Here we are, only days past Hanukkah, less than a week until Christmas, and the spot on the yearly religious calendar when many of us proclaim peace on Earth and goodwill to man.
Yet here we are watching from afar as 20 young students and six adults from their Connecticut school are buried, all because a young man who showed signs of mental illness went berserk with a deadly weapon, killing even his own mother, the woman who gave birth to him.
Mass slayings are nearly impossible to imagine, largely because they strike a discordant tone with the rest of American life. We turn on the news and hear about murders in, say, Aurora, Colo., and still must go about our routines of work, family and community.
But the slayings in Newtown are especially jarring because they occurred amid these annual religious celebrations. What are we to make of this contrast? This is a period when we hear about transformation of the world, yet we are waking up to this inconceivable horror.
Two weeks ago, well before most of us had even heard of Newtown, I asked panelists of the Dallas Morning News’ Texas Faith blog whether it was really possible to heal the world. The discussion centered on an essay this month by Rabbi Michael Lerner in the journal Tikkun. Lerner described Hanukkah as “the holiday celebrating the triumph of hope over fear, light over darkness, the powerless over the powerful.”
Only a week later, I was asking the same panel of theologians, academics and laypeople how they would draw upon their traditions to counsel those grieving in Newtown. The empirical evidence in those classrooms would lead you to conclude that fear won out over hope last Friday, that darkness triumphed over light there. At the very least, it leaves you wondering how to reconcile the deaths of young children with religious proclamations about remaking the world.
To the credit of the Texas Faith panelists, they each counseled listening to the unfathomable grief of the families caught up in this tragedy. Be with them. Sit still. Listen quietly.
Some of us, however, will wonder, where was God? I have no answer. But my theology does teach that God is with us amid hell, amid carnage, amid suffering.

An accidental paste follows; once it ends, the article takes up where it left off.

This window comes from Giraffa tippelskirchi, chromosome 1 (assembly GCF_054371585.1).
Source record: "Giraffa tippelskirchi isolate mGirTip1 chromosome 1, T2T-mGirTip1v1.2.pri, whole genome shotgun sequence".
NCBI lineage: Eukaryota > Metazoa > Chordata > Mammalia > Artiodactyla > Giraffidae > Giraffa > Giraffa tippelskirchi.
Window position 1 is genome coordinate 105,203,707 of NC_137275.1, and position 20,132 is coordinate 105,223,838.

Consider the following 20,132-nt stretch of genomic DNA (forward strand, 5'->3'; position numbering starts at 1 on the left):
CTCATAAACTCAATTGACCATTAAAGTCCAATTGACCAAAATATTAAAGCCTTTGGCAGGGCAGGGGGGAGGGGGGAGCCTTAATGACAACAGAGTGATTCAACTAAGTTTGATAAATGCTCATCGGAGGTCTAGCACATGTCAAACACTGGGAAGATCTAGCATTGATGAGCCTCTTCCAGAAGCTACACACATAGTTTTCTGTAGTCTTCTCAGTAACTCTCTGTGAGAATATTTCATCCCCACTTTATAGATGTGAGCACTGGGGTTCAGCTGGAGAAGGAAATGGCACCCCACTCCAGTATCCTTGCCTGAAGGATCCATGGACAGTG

For Christians, that is why we trek to Christmas Eve services, year after year. We go because of the Word made flesh, as John declares.
The Word-in-the-flesh is about a child for whom there was no room at the inn. But after a life of identifying with the suffering, He rose to “bring life on the other side of death, employing a power beyond human capacity.”
That’s how my Presbyterian minister, Joe Clifford, put it on the Texas Faith blog after the slayings. And this is how he concluded it:
“This story informs my understanding of God’s presence and our comfort in the midst of inexplicable tragedy. I can’t imagine the horror those children and teachers faced in the final moments of their lives, but God can. I can’t imagine the grief of those whose loved ones were taken by the mania of a madman, but God can. I can’t imagine the pain of losing a child, but God can. I can’t imagine new life on the other side of such tragic death, but God can. For people of faith, that is our only comfort in life and in death.”
None of that leads to an instant healing of the world. Nor does it prevent us from working for a better tomorrow, including creating a safer world for our children, as the president implored us to do. But it does lead to this conclusion: God is the one who delivers us from evil.
So, yes, these twin events can occur simultaneously. The deaths in Newtown actually make the proclamations of hope and renewal even more important.
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